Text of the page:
Behavioral Ecology and Sociobiology

, Volume 70, Issue 11, pp 1921–1930 | Cite as

Testing socially mediated estrous synchrony or asynchrony in wild baboons

  • Yasuo Ihara
  • D. Anthony Collins
  • Ryo Oda
  • Akiko Matsumoto-Oda
Original Article


Social structure of animal groups is affected by the spatial and temporal distribution of females. In particular, the extent to which fertile periods of females are temporally overlapped has been deemed as a crucial factor to determine the structure of social groups in primate species. Dominant males are less able to monopolize fertile females when there are more females being in estrous simultaneously. This provides a potential opportunity for females to manipulate their defensibility by dominant males by modifying the level of estrous overlap. Previous studies that have attempted to detect socially mediated synchrony or asynchrony of estrous cycles have produced mixed results, some of which have been questioned on methodological grounds. Here, we address this issue using an exceptionally large dataset of daily reproductive states in four troops of wild anubis baboons (Papio anubis) over 14 to 24 years (77 troop-years). We compare observed levels of estrous synchrony with null distributions obtained by a randomization procedure under the assumption that estrous cycles are mutually independent among females in the same troop. We do not find any evidence supporting synchrony or asynchrony of estrous cycles. Based on our result and those of previous studies in other species of baboons, we conclude that socially mediated synchrony or asynchrony is unlikely to play a significant role in structuring social groups in baboons. In addition, our analysis points out that care should be taken when applying randomization procedures to a dataset with missing observations.

Significance statement

Females in some animal species have been suggested to synchronize or desynchronize their estrus cycles. This phenomenon may have a significant impact on the structure of animal societies because when there are more females simultaneously in estrus, even a dominant male is less able to defend them from other males. Previous attempts to detect non-random estrous cycles in primates have produced mixed results, and some of them have been criticized on the methodological grounds. We investigate whether wild female anubis baboons exhibit non-random estrous cycles using a larger dataset than previous studies. For a statistical analysis, we use a randomization procedure, taking a biasing effect of missing observations into consideration. Consistent with earlier studies on other species of baboons, our analysis does not find any evidence supporting estrous synchrony or asynchrony in anubis baboons.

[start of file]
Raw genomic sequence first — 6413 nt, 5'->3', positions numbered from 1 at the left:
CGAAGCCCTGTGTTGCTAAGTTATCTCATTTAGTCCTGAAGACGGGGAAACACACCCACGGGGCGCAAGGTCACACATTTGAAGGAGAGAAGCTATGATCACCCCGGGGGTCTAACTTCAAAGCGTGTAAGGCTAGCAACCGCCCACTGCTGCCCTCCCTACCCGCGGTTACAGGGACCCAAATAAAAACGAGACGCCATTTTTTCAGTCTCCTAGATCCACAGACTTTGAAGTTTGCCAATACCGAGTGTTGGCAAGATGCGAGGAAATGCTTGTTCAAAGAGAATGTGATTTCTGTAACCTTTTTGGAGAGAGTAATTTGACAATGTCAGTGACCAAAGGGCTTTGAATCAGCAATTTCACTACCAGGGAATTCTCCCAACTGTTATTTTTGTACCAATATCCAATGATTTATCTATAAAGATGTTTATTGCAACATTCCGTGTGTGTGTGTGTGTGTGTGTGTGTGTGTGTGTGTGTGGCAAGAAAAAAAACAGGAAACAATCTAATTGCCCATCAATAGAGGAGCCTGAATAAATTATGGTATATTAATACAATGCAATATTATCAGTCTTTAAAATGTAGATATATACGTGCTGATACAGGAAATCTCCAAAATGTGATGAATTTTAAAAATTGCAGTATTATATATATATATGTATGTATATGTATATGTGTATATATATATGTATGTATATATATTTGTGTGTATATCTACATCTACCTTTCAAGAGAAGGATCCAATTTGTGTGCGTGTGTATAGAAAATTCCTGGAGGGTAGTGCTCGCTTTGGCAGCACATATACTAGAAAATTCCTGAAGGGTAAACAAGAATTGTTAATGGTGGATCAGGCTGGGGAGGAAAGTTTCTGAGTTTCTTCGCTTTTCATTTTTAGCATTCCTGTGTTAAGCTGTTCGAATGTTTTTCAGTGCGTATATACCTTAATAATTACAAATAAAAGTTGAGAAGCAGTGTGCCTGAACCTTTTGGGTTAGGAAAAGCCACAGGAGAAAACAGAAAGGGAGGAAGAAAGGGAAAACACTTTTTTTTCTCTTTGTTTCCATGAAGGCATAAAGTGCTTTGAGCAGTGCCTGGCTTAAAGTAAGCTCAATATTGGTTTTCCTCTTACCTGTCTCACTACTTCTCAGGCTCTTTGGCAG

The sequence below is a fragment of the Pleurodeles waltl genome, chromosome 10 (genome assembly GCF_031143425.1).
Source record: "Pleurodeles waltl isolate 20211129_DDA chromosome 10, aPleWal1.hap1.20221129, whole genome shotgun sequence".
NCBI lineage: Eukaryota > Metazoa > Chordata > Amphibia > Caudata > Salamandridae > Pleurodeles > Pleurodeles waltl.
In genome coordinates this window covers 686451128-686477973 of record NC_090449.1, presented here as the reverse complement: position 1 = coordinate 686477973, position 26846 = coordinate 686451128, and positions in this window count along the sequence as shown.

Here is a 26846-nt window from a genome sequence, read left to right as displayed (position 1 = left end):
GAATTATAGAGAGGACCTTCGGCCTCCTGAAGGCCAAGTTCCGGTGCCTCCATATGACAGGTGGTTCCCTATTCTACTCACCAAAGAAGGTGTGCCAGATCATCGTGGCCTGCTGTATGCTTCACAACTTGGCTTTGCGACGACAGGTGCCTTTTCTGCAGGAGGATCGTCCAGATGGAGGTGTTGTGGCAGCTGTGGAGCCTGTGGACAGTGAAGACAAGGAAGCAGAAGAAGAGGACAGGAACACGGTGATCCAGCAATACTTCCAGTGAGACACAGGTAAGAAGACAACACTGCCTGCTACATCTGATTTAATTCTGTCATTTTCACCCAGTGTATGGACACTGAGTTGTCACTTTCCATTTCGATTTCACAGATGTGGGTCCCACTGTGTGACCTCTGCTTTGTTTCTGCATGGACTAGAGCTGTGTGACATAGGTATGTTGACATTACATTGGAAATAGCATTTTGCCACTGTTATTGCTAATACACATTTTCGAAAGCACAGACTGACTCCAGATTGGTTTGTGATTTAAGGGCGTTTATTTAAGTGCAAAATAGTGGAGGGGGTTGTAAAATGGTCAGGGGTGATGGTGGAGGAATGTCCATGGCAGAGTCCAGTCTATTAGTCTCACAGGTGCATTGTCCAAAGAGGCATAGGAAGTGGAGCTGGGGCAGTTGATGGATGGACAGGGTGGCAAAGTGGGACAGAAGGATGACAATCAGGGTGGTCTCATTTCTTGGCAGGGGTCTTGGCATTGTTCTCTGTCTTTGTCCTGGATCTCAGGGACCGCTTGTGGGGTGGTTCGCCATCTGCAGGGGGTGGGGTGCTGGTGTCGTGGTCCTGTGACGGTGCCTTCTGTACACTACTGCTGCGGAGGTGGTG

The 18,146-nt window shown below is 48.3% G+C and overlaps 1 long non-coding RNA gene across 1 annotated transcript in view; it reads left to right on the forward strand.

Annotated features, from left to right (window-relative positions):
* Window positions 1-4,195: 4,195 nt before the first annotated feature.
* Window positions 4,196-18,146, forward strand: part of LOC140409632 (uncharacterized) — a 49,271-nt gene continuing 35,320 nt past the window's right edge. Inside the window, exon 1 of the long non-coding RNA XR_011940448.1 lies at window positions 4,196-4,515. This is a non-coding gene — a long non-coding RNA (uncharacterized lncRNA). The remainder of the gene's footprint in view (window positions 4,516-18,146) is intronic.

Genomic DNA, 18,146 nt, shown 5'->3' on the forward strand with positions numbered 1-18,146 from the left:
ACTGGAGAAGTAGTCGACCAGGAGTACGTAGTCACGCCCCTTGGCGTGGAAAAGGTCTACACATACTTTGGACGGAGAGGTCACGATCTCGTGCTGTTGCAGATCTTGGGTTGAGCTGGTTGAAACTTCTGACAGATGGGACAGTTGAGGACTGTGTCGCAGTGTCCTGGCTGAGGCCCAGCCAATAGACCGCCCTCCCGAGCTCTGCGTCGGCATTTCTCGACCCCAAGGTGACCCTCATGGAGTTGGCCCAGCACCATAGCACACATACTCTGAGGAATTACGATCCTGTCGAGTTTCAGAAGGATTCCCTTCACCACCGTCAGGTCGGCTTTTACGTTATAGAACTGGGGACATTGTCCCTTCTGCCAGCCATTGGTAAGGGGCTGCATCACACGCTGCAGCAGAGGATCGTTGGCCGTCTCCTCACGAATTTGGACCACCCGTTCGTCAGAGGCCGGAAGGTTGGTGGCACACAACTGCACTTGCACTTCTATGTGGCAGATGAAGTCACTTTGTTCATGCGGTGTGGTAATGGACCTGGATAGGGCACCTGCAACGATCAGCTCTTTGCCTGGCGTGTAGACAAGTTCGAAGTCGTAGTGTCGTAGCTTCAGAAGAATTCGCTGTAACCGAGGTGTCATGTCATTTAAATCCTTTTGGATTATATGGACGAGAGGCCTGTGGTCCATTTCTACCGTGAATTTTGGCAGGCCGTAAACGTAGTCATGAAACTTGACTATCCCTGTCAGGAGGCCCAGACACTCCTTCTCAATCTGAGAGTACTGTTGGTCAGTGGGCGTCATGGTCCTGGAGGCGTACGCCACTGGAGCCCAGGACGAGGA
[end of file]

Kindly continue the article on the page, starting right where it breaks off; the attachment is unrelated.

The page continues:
Estrous synchrony index Female defensibility Female-female competition Ovarian cycle Papio anubis 



We thank Craig Packer, Anne E. Pusey, and the Jane Goodall Institute for permitting the use of their long-term data. We are grateful to the Tanzanian agencies of TANAPA, TAWIRI, and COSTECH for allowing research to be conducted in Gombe National Park. We thank Eiiti Kasuya for critical comments on an earlier draft and help during the process of making copies of the original datasheets stored at the University of Minnesota. Finally, we thank the Gombe Stream Research Centre staff for their work of collecting daily observational data. We also thank two anonymous reviewers for constructive comments. This work was supported by Japan Society for the Promotion of Science KAKENHI Grant Numbers 19570230, 23405016 (to AM-O).

Compliance with ethical standards


This study was funded by Japan Society for the Promotion of Science KAKENHI Grant Numbers 19,570,230, 23,405,016 (to AM-O).

Conflict of interest

The authors declare that they have no conflict of interest.

Human and animal rights and informed consent

All applicable international, national, and/or institutional guidelines for the care and use of animals were followed. This article does not contain any studies with human participants performed by any of the authors.


  1. Boesch C, Kohou G, Néné H, Vigilant L (2006) Male competition and paternity in wild chimpanzees of the Taï Forest. Am J Phys Anthropol 130:103–115CrossRefPubMedGoogle Scholar